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Atlantic City, N.J. – In nearly a decade of writing for this magazine, I’ve somehow managed to repeatedly miss the premier annual event for DJs of all stripes: DJ Expo, produced since 1990 by DJ Times and its publisher Testa Communications.

The stars (schedule-wise) simply hadn’t aligned (before now, anyway) to enable me to break loose and trek from my Denver home to Atlantic City to join the fun. But having just returned to the Rocky Mountains from the East Coast, I wanted to take a few moments to collect some general thoughts and reactions to the show, which ran this past Aug. 14-17 at the Atlantic City Convention Center.

First, I had a chance to be in the audience for many of the educational sessions and, as I’d heard, they provided a broad-based range of topics as varied as DJs themselves. From Mike Walter’s incredible tour of modern-music history tailored to the unique needs of the mobile DJ to vendor-sponsored presentations like Chauvet DJ’s eye-opening demo of the new SoundSwitch technology, there was quite literally something for everyone.

But one of the highlights of DJ Expo is the vendor floor, which opened midday on the Day 2 of the conference. You won’t find such a wide array of vendors of DJ gear of all types assembled in one place, anywhere else — at least not in a place open to people other than just the trade and press (like the Winter NAMM Show, for example). This year, several of the exhibitors used DJ Expo to unveil new-to-market products. Between those new introductions and all the recent gear already in-market, as one of the resident “gear guys” here at the magazine, you’ll not be surprised to hear that wandering the show floor was one of the best parts of the show, in my view. Controllers, mixers, lighting, sound support, cases, music pools and much, much more were all on display. And in cooperation with retail partners, much of the gear was available for sale, right from the show floor — something many jocks particularly look forward to.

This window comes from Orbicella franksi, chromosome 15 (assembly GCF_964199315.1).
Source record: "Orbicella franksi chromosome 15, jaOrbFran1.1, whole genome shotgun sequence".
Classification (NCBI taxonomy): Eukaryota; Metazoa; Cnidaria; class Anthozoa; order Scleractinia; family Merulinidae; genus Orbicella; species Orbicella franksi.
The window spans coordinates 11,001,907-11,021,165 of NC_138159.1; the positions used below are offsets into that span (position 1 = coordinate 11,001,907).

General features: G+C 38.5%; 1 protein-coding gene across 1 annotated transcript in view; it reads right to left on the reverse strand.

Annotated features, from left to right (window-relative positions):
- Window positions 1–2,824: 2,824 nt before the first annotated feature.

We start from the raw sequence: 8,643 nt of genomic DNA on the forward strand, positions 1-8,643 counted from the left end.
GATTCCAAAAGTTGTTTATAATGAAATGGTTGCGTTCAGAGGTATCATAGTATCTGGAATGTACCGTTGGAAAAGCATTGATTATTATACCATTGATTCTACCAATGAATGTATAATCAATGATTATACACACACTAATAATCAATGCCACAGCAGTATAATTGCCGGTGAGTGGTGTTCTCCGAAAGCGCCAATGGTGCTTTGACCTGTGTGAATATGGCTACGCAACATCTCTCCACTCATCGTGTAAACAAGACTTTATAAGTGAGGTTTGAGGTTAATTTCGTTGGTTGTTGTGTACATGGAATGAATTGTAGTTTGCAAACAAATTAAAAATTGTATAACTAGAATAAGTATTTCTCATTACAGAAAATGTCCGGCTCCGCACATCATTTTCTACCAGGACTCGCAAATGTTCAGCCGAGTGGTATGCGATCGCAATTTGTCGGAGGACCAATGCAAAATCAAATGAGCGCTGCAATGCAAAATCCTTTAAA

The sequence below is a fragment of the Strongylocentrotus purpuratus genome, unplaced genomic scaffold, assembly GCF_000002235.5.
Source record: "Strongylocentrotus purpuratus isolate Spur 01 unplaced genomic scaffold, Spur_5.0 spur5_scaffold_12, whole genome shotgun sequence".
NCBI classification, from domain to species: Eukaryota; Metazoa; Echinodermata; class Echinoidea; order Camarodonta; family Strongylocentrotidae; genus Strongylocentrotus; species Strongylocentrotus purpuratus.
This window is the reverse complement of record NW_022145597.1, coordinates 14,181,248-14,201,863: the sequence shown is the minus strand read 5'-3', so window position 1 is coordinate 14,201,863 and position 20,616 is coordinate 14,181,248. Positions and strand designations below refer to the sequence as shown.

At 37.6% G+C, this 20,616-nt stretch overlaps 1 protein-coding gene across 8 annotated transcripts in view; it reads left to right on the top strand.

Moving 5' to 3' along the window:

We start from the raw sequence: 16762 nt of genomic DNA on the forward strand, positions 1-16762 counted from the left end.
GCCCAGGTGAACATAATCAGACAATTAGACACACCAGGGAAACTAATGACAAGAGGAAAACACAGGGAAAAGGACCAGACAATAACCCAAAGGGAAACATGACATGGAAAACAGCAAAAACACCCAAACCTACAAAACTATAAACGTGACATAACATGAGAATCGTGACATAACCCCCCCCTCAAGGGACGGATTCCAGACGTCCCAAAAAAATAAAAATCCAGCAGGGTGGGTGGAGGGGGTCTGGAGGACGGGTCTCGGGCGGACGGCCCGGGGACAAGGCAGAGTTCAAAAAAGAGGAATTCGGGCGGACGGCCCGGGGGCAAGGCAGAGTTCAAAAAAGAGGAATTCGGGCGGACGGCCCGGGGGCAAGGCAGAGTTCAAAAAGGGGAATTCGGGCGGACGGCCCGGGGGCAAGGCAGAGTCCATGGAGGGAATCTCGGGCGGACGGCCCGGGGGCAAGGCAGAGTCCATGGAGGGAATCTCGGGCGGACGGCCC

So, in my one day of visiting the exhibit hall, what stood out for me personally? Well, a number of things:

Several months back, I reviewed the innovative and unusual Roland DJ-808 controller. The company’s first foray into the DJ market, the unit blends a Roland drum machine with a Serato-focused controller and some vocal effects to create something that interoperates with other types of gear, as I outlined in my review (December 2016 issue).

Capitalizing on the acceptance of the DJ-808, the company rolled out at the show the new DJ-505 and DJ-202 controllers. While the 505 will be the subject of a review soon, these two controllers address both the mid- and low-end of the markets with a Roland controller solution and tailored feature sets for those markets. It’s great to see some new thinking and innovation in our space, and it’s exciting to see Roland “rolling” along those lines.

Rane holds a special place in the hearts and minds of many a DJ, and there seemed to be some trepidation among some DJs when inMusic Brands (parent company of Denon DJ and Numark, among many others) brought Rane under its corporate umbrella a little over a year ago. Basically, those concerns were put to rest when Rane announced at DJ Expo the new Rane Seventy-Two mixer, and Rane Twelve digital turntable.